Reversal In Macbeth

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Gender-Role Reversal in Macbeth During the time period in which Shakespeare wrote Macbeth, the frail, tender, and submissive stereotype of women was in full force. Yet, in Macbeth, Shakespeare writes women to be powerful, intelligent, and dominant; Macbeth was full of gender-role reversals. Lady Macbeth showed many examples of this althroughout this five act play. For example, she often questioned her husband’s authority and manlihood, which, at that time, was practically forbidden for any female to do. Along with that, she requests to be “unsexed” so she wouldn’t be assosiated with the frail stereotype females had. Furthermore, she even mentioned that she would “dash the brains out” of her own child, showing that she isn’t tender at all, unlike the common woman of her time. Altogether, Lady Macbeth is a prime example some of the gender-role reversals in Macbeth due to her obdurate personality, wicked mindset, authoritve behavior, and selfish motives. Lady Macbeth thinks she has convinced Macbeth to kill Duncan, however, Macbeth ponders: To our own lips. He’s here in double trust: First, as I am his kinsman and his subject, Strong both against the deed; then, as his host, Who should against his murderer shut the door, Not bear the knife myself. (I, vii, 10-15) In translation: “first of all, I…show more content…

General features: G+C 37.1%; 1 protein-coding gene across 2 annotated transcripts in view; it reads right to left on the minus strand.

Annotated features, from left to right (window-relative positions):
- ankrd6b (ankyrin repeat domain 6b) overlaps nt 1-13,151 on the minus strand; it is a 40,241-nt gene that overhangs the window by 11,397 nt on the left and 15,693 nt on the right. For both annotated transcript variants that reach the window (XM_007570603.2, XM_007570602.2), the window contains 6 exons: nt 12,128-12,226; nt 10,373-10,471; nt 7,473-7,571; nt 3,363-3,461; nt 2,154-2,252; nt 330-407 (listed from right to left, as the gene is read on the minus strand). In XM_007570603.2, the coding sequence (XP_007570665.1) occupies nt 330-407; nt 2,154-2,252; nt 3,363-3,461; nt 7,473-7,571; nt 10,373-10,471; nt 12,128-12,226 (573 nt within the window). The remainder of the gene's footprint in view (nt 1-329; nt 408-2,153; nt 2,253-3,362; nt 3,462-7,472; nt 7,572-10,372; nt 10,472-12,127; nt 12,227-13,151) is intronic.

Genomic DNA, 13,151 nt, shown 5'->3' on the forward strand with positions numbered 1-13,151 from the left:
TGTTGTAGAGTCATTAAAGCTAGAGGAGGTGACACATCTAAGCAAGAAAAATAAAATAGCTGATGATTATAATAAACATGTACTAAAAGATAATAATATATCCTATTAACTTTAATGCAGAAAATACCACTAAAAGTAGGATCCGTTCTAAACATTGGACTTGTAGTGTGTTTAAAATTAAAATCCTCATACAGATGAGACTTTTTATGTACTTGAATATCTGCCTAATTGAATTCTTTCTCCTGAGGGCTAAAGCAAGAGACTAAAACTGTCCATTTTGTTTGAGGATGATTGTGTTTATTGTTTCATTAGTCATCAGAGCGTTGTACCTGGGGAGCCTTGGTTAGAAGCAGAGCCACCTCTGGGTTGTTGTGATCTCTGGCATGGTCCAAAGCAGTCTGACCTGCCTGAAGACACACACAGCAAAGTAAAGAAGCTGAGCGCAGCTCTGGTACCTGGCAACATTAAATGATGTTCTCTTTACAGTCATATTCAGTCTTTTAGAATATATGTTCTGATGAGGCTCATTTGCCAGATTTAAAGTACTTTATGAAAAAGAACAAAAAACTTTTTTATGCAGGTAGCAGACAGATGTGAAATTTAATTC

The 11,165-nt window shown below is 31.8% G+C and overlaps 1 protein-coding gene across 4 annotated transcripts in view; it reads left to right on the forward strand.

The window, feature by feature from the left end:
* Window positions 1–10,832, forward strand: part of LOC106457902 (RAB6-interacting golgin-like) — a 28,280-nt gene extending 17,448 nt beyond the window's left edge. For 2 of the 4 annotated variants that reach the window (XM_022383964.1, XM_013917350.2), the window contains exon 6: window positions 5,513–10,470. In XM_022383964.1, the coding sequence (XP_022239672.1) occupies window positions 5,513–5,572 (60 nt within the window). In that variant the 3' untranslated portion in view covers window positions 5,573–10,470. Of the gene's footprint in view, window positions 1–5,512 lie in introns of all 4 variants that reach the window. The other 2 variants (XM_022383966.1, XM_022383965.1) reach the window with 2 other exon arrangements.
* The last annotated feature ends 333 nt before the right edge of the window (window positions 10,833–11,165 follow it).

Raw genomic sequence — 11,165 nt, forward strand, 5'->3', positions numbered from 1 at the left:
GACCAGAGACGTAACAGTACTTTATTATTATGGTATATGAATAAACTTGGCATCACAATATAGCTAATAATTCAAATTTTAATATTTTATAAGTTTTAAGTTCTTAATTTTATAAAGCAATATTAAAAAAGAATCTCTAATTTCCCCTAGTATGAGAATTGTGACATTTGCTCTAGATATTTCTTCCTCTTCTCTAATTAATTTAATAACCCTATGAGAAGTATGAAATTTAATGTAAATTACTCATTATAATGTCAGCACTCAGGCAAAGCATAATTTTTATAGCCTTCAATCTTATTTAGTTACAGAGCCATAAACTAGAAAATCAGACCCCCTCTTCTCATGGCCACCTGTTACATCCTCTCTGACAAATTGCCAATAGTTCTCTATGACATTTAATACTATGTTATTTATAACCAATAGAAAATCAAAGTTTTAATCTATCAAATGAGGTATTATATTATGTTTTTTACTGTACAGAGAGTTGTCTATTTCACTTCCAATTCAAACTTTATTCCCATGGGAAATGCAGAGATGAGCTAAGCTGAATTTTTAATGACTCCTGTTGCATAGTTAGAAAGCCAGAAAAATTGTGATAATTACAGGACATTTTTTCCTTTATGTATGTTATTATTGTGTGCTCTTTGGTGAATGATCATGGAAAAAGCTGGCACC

Most women of that time wanted to serve their husbands, have a family, and live peacefully. Lady Macbeth wasn’t the stereotypical woman. She wasn’t frail or powerless. She was an extremely wicked woman. She wanted to be seen as masculine, unremorseful, and evil, therefor requesting to be “unsexed” in order to become invincible to human compassion. Stereotypically, women didn’t wish to be considered less of a woman and more of a witch, yet Lady Macbeth did. Furthing emphasizing Lady Macbeth’s obvious reverse of gender

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